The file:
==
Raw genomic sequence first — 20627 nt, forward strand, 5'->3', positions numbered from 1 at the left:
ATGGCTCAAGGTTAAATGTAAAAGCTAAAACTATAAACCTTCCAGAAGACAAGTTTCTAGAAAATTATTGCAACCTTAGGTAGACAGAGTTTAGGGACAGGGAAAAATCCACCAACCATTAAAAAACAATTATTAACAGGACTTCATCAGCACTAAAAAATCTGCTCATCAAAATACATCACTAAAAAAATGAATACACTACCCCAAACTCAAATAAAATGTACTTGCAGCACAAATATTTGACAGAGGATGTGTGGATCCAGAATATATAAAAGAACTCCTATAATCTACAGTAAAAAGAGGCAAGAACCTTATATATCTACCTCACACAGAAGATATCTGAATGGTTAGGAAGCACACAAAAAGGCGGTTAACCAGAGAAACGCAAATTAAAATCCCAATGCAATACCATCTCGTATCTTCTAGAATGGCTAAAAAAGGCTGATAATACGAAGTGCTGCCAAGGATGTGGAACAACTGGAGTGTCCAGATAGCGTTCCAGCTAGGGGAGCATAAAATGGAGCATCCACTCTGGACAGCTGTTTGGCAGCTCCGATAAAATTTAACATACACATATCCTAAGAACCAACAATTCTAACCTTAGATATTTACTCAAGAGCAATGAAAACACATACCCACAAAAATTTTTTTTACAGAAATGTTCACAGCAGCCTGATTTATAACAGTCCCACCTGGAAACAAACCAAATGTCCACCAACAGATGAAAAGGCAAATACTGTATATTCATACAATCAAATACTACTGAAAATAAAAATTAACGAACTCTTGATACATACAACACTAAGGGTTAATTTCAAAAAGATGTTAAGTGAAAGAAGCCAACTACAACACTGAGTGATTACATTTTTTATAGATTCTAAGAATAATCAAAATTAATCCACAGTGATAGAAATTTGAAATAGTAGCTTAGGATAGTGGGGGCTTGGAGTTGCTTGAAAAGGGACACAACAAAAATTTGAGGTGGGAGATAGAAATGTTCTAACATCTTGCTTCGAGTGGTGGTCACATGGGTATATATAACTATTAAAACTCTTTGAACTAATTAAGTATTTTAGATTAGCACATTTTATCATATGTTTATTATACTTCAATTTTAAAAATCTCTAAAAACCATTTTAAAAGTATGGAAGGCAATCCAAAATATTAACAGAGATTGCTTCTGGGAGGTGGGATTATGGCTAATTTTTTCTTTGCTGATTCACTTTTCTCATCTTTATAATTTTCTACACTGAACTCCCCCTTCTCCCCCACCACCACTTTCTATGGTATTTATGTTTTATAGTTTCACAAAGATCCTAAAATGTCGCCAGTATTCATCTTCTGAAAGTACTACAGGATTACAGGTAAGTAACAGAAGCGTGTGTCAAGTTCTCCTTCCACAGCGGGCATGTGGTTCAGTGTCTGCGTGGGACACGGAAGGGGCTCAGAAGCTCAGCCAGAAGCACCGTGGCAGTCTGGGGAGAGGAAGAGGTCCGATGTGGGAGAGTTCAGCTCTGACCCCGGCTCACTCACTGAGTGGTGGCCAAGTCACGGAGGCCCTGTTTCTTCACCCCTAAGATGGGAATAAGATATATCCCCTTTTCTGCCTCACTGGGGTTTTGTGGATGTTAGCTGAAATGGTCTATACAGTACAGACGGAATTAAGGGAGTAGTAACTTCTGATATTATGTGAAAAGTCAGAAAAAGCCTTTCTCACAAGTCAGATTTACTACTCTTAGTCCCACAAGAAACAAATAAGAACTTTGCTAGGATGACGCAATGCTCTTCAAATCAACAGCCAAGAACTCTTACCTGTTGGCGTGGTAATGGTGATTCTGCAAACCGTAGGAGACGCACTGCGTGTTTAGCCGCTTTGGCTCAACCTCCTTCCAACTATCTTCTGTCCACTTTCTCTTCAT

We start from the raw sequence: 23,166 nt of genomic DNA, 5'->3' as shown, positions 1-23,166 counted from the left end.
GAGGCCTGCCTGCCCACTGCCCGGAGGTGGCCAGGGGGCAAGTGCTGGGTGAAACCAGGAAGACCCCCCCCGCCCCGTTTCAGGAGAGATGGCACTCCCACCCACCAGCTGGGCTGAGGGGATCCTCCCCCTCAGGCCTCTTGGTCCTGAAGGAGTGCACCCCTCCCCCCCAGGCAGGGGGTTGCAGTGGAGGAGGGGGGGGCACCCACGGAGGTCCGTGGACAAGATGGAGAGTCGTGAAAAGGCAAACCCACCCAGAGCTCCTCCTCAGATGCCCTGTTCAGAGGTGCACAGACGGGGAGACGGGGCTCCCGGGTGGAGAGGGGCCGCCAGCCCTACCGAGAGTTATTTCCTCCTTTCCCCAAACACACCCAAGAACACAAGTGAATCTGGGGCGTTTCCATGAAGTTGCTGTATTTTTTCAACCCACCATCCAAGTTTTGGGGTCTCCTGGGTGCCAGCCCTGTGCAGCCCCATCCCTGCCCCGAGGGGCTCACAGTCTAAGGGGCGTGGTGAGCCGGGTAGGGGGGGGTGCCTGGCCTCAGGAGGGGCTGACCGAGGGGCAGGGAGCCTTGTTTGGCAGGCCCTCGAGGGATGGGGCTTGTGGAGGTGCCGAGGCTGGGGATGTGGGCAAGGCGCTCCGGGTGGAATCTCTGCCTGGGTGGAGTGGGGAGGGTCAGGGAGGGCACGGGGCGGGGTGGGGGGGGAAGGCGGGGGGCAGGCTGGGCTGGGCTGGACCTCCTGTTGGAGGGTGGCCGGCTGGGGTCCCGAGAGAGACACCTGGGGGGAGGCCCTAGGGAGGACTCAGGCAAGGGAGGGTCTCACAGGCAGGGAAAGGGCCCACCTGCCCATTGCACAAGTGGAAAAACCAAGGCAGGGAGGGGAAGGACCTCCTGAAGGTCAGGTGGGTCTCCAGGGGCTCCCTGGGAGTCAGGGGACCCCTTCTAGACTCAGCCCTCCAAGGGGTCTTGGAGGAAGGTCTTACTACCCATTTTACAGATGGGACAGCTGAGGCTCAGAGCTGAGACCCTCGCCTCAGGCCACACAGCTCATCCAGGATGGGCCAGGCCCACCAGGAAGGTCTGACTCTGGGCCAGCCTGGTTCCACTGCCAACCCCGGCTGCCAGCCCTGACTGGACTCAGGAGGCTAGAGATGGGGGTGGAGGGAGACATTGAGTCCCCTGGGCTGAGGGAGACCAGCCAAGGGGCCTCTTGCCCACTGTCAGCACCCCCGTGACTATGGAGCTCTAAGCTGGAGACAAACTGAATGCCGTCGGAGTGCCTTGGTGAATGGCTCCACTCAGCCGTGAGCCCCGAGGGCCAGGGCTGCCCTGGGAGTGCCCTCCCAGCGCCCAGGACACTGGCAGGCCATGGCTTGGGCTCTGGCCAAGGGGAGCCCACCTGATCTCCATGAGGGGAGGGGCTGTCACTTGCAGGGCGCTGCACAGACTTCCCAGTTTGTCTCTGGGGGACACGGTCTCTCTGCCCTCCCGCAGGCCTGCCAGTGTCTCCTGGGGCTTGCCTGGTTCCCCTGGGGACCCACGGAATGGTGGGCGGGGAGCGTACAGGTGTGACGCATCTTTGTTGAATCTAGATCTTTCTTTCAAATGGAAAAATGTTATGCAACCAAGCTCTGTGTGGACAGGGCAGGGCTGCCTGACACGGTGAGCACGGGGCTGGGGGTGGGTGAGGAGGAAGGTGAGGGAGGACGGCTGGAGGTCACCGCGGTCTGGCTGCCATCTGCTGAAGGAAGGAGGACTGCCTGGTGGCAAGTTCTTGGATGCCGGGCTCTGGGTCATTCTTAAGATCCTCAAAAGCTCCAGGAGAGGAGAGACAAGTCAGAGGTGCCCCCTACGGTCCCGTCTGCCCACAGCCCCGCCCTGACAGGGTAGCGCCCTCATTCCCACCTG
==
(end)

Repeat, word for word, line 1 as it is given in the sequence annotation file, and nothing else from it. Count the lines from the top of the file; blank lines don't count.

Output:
Raw genomic sequence first — 20627 nt, forward strand, 5'->3', positions numbered from 1 at the left: